BOSTON -- For any organization, culling thousands of documents for trial is painstaking.
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In the face of this onerous process, records managers and lawyers -- two groups that can clash culturally -- must learn how to collaborate and ease the pain of e-discovery.
Known as document review, the culling of documents for trial can take hundreds of man-hours and lawyers galore -- not to mention hundreds of thousands of dollars -- to sift through the ziggurat of documents the process entails.
Lawyers and records managers -- the two groups at the forefront of safeguarding company information against risk -- have often been locked in conflict.
Still, if processes like e-discovery and records management have become more cumbersome and expensive with the proliferation of data, they have also become more critical. Between 2005 and 2013, there have been more than 600 million breaches of personally identifiable information (PII), according to the Privacy Rights Clearinghouse. Events like Target Inc.'s 2013 leak of 70 million customers' PII have fundamentally changed the dialogue about how to manage enterprise information.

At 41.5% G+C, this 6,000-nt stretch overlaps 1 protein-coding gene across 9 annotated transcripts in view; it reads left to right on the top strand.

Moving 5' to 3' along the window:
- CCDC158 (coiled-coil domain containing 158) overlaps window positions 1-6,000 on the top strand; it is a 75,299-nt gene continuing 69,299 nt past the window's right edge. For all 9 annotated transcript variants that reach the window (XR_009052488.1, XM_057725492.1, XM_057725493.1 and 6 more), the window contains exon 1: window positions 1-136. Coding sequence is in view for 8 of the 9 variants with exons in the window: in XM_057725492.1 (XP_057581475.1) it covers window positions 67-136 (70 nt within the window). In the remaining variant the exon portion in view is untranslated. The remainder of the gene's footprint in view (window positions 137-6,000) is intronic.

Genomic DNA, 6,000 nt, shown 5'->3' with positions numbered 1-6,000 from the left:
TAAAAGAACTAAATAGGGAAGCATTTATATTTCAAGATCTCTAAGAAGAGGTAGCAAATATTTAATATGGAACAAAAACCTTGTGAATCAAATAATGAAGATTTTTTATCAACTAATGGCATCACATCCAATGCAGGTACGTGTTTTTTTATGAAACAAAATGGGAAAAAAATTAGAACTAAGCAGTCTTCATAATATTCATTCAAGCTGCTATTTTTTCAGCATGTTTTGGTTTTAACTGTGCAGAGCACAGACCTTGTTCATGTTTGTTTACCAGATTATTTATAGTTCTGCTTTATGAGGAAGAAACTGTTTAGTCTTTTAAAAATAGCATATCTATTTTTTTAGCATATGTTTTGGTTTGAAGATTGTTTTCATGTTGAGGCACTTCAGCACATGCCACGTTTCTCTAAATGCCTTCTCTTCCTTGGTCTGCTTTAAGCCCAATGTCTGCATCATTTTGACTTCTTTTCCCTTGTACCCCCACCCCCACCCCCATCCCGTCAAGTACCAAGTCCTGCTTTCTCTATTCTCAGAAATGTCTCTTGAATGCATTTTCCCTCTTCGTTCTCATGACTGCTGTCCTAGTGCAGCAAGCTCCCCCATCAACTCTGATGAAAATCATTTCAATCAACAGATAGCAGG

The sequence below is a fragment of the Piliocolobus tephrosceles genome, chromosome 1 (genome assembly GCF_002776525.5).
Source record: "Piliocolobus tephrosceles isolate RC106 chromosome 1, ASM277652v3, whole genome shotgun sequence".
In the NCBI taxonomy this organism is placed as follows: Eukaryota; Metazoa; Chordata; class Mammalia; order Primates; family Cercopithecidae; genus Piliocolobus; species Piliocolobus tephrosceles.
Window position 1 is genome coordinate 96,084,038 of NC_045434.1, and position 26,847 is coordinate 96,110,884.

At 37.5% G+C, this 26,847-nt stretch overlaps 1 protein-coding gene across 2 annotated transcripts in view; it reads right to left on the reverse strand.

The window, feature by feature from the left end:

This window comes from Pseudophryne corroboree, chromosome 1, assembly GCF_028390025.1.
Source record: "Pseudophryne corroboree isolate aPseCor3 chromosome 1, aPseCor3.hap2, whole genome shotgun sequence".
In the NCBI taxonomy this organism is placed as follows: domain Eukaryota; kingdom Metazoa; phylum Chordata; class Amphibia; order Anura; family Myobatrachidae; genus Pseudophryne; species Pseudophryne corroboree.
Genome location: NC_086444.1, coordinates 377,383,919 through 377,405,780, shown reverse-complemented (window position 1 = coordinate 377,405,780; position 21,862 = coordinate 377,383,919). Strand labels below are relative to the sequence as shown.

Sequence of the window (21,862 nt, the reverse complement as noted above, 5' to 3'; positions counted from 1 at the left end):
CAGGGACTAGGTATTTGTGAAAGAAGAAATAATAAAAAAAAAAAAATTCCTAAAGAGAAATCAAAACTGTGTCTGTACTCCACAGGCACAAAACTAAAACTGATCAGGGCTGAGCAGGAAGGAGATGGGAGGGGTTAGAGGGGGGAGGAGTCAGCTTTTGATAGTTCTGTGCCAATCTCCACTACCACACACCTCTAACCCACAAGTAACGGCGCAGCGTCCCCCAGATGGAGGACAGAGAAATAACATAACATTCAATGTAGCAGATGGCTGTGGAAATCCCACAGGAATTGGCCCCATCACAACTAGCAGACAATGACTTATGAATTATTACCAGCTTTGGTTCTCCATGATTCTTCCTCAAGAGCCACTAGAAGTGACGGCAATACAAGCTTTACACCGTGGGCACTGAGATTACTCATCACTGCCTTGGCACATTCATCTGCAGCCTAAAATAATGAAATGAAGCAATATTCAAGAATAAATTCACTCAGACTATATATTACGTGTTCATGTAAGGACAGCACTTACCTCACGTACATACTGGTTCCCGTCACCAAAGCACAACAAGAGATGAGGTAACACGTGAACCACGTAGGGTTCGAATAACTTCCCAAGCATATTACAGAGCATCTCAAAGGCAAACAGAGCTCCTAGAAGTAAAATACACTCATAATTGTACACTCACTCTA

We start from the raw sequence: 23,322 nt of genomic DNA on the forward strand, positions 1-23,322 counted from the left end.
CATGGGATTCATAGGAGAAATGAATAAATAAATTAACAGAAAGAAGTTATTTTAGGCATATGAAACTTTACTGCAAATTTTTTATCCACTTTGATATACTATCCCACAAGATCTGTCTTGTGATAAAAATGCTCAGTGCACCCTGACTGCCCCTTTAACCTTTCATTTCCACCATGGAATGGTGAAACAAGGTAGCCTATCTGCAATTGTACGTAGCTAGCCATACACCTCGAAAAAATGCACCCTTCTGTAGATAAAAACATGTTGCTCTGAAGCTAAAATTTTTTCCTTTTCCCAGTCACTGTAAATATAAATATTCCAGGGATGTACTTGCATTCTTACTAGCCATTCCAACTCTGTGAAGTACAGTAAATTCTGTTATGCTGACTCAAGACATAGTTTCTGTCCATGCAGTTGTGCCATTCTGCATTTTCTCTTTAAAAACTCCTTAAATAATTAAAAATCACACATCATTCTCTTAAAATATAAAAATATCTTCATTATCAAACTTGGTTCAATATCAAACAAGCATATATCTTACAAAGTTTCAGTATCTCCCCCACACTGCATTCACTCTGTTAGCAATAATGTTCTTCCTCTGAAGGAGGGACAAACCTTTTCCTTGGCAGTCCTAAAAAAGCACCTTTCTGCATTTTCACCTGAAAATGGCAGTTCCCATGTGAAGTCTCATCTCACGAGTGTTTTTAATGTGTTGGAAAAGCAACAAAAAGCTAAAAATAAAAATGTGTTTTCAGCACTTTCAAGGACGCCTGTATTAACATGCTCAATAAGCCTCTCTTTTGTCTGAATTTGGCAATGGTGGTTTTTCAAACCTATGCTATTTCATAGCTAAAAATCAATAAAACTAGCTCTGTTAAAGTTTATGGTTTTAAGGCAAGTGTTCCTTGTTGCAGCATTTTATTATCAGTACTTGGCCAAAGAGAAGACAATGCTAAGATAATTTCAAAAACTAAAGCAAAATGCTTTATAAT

"The event has caused people to talk about big data at a societal, consumer level," said Sandra Serkes, president and CEO of Valora Technologies, a content analytics company in Bedford, Massachusetts, in the keynote session at a New England Chapter ARMA meeting. "It is no longer a matter of if your data will suffer an event but when."
But two groups at the forefront of safeguarding company information -- lawyers and records managers -- have often been locked in conflict. Records managers have a reputation for being fussy librarian types -- bogged down in details and fixated on process and rules about retaining and disposing of content. Litigation teams, on the other hand, are often plagued by short-term thinking and a proclivity for eleventh-hour crisis management rather than proactive decision-making. They tend to operate with fewer nuances, leaving whatever documents aren't relevant to the case on the cutting-room floor, so to speak. Leaving these documents fallow, not knowing what is in them and unmanaged, can subject a company to legal risk down the line.
Analysts agree that records management has been siphoned off to simply "archive" data rather than manage and curate it throughout its lifecycle. "The missing link is that … the way that the function sits inside corporations is way too focused on the end of the business process," said Forrester Research analyst Cheryl McKinnon.
These groups' clashing perspectives can derail the high-stakes effort of e-discovery unless the gulf between approaches is addressed. "How are you going to cross this divide?" Serkes asked in a session on what records managers and litigation teams can learn from each other.
How clashing sides can meet in the middle
Getting lawyers and records management departments on the same page is a focus of Serkes' work as she helps clients cull enterprise content for various purposes, including litigation. Serkes said that records managers' perspectives are inherently beneficial to the litigation side in helping understand how to manage the reams of data they have to wrestle with.